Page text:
Should We Lift the Cuba Embargo?

Here’s my short answer to lifting the Cuba embargo: Yes!

“The United States has had a trade embargo against Cuba for more than 50 years, but according to the latest survey, a majority of Americans favor normalizing relations with the Communist regime.”

Maybe at the time an embargo was a good and proper policy. I’ve always believed, however, that the free flow of ideas and trade are the best ways to get people to see the flaws in their own system and the possible benefits in another system.

The Cuba embargo has benefitted the Castro regime and has hurt the Cuban people. This is typical of political “saviors.” Wars and walls empower politicians on the broken backs and dead bodies of the people.

When the Cuban revolution started, the people did not count the costs. Their immediate goal was to throw off the tyrant. They expected freedom, but they got a new and more insidious tyrant. It happened in France in the 18th century and Russia in the 20th.

Over time, after 52 years, several generations have grown up in Cuba under Fidel’s rule. In most cases they don’t know what a relatively free society is like. All they’ve known is the “glories” of the revolution. Some of the disillusioned are still wearing Che Guevara apparel most likely made by greedy capitalists making a buck off their misery.

What would happen if they saw the prosperity in the United States? Just 200 miles from Havana, Cuba, an exiled Cuban culture is thriving.

If you’ve ever taken a cruise in the Caribbean, every ship sails around the big island. The other ports and islands benefit from the tourism trade.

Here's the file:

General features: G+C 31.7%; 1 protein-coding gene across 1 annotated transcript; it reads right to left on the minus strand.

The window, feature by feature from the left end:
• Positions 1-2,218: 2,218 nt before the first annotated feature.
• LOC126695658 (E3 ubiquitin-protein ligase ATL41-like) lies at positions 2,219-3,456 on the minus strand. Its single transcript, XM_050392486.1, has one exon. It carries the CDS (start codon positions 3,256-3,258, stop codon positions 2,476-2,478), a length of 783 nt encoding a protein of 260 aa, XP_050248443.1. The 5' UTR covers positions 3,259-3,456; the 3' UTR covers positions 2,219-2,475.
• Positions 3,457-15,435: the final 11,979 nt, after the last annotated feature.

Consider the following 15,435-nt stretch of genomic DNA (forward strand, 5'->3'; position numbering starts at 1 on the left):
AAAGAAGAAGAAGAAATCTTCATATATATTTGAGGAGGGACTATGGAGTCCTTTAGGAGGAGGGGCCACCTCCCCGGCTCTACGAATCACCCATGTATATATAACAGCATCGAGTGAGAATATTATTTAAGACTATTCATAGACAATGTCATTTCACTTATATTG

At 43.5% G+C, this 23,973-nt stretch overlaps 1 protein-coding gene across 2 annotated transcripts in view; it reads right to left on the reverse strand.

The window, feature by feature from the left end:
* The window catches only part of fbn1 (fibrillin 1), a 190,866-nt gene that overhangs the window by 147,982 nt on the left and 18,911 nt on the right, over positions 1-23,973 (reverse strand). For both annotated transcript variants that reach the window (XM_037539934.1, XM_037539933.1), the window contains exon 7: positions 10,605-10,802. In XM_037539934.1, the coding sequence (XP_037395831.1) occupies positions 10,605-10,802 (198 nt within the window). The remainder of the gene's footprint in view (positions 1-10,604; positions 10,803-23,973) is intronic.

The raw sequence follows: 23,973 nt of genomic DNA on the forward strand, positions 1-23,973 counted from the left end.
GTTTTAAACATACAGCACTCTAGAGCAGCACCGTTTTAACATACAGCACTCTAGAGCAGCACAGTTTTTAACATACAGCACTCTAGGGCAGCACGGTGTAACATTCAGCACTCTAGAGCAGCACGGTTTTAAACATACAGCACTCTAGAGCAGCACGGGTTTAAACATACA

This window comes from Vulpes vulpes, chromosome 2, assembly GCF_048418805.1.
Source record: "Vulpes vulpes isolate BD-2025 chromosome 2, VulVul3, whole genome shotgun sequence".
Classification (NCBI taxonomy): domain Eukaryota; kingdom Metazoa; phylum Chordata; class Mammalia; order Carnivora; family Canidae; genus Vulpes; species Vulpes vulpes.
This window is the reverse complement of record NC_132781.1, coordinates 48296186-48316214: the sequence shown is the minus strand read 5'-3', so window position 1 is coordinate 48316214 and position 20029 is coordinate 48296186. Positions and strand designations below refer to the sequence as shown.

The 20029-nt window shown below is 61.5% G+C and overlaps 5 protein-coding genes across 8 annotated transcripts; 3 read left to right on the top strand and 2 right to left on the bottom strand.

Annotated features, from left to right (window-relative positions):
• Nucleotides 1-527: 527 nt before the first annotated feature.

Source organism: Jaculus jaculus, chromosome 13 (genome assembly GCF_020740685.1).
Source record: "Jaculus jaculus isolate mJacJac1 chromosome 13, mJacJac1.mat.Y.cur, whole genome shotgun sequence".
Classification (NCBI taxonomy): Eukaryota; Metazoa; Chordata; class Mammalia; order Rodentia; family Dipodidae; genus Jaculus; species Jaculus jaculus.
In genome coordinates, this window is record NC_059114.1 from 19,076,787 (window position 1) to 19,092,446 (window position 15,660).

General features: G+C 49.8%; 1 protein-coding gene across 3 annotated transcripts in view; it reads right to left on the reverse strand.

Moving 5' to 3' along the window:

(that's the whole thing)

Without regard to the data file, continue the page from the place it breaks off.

“More than 60 percent of Americans support lifting all economic restrictions so that Americans are able to do business in Cuba, removing travel restrictions to the country and allowing Americans to spend money in Cuba.

“More than 60 percent also said Cuba does not belong on the list of countries that the United States designates as sponsors of terrorism, which also includes Sudan, Syria and Iran, saying that they do not believe Cuba poses the same risk to the nation as the other countries.”

Once people in Cuba get a picture of what a free society is like, there will be those who will question the existing regime. They will ask why they have to drive cars that are 50 years old and older and why the vendors selling food are sparse with goods when supermarkets in the United States are bulging with food.

While Cuban President Raul Castro “has legalized small-scale, private businesses in nearly 200 fields since 2010, . . . [he] has issued tighter regulations on businesses seen as going too far or competing excessively with state enterprises. In recent months, the government has banned the resale of imported hardware and clothing and cracked down on unlicensed private videogame and movie salons.” One step forward, two steps backwards is the communist way.

If you didn’t know that the person who said this was Raul Castro, you might think that it was something a spokesman from the Obama administration said.

Many freedom loving people in Cuba are restless. “Then came the backlash, with entrepreneurs bemoaning thousands of dollars in lost investment and moviegoers saying they were exasperated by heavy-handedness toward a harmless diversion.”

A 72-year-old retired state worker said, “I’m 72 and I’d like to see the light at the end of the tunnel before I die.”

Maybe opening free trade and removing travel restrictions will help Americans see what can happen to a once thriving nation when government is seen as the revenue-stealing “benefactor” and not the servant.

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